- The Washington Times - Wednesday, September 16, 2020

Microsoft co-founder Bill Gates said Tuesday that he fears that the public’s trust in the U.S. Food and Drug Administration has greatly eroded under the Trump administration and that the politicization of a potential coronavirus vaccine would be a “tragedy.”

The billionaire philanthropist, whose Bill & Melinda Gates Foundation is a major partner with the World Health Organization, said the FDA has lost “credibility” during the ongoing pandemic. He cited FDA Commissioner Stephen Hahn admitting that he exaggerated the efficacy of blood plasma treatments for COVID-19 during a White House press briefing last month.

“We saw with the completely bungled plasma statements that when you start pressuring people to say optimistic things, they go completely off the rails,” Mr. Gates said in an interview on Bloomberg Television. “The FDA lost a lot of credibility there.”

Asked directly whether he still trusts the FDA, Mr. Gates responded, “I think in the FDA there’s a lot of professionals.”

“Historically, just like the CDC was viewed as the best in the world, the FDA had that same reputation as a top-notch regulator,” he said. “But there’s been some cracks with some of the things they’ve said at the commissioner level. Hopefully the staff isn’t pulled in that direction.”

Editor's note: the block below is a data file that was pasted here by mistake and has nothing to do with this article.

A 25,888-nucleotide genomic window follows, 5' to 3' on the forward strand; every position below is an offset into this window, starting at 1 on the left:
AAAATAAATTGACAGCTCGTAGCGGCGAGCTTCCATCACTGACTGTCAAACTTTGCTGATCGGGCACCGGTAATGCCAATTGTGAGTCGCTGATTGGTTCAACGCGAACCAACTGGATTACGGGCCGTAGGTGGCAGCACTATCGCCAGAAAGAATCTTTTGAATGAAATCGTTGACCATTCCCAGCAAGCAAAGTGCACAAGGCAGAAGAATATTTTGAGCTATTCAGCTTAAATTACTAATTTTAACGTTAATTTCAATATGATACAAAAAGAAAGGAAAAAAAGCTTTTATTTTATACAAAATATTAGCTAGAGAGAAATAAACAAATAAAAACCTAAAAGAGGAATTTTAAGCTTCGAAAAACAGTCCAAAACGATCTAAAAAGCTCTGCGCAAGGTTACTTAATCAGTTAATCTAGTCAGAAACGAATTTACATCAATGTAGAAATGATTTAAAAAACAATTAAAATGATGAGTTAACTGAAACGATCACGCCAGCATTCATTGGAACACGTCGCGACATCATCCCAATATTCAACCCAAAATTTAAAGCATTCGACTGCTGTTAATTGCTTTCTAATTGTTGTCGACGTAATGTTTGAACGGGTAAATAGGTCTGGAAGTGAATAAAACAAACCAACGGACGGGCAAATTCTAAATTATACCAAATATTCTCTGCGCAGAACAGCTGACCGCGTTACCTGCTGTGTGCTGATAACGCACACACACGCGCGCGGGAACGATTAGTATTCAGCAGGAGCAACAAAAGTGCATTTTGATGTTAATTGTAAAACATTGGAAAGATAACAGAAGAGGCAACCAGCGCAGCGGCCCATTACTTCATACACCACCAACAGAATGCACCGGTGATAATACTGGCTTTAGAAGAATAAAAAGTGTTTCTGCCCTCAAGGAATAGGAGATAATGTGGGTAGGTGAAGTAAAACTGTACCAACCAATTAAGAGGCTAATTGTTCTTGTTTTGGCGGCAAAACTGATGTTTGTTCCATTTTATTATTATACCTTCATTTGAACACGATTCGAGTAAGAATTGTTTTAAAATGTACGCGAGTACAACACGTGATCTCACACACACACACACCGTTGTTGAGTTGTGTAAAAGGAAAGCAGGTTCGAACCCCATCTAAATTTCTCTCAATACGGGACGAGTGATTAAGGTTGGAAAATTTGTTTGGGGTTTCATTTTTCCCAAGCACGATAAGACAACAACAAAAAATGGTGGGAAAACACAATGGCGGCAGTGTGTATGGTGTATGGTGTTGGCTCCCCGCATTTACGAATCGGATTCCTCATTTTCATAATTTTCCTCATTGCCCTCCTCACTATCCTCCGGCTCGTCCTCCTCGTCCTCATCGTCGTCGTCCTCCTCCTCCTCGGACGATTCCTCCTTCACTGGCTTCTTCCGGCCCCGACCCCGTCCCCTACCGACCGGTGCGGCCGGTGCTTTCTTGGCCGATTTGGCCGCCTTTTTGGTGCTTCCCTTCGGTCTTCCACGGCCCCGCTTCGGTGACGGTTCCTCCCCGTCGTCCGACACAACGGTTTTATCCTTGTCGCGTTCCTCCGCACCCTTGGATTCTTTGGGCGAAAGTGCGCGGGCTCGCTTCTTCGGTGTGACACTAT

Mr. Gates’s comments followed a new poll that revealed 62% of Americans believe political pressure from the Trump administration will cause the FDA to rush a vaccine approval before Election Day on Nov. 3.

Bloomberg’s Erik Schatzker asked Mr. Gates whether people are now finding themselves in the “awkward position” of trusting the word of private companies over the government.

“The companies have their reputations,” Mr. Gates responded. “Many of these companies are doing this on a not-for-profit basis, so there’s not some big profit upside to many of the companies involved.

“These companies are very professional and the benefits of the vaccine here are very dramatic,” he said. “Thank goodness that we have this private-sector expertise that we want to shape into a global public good that gets to everybody on the planet.”

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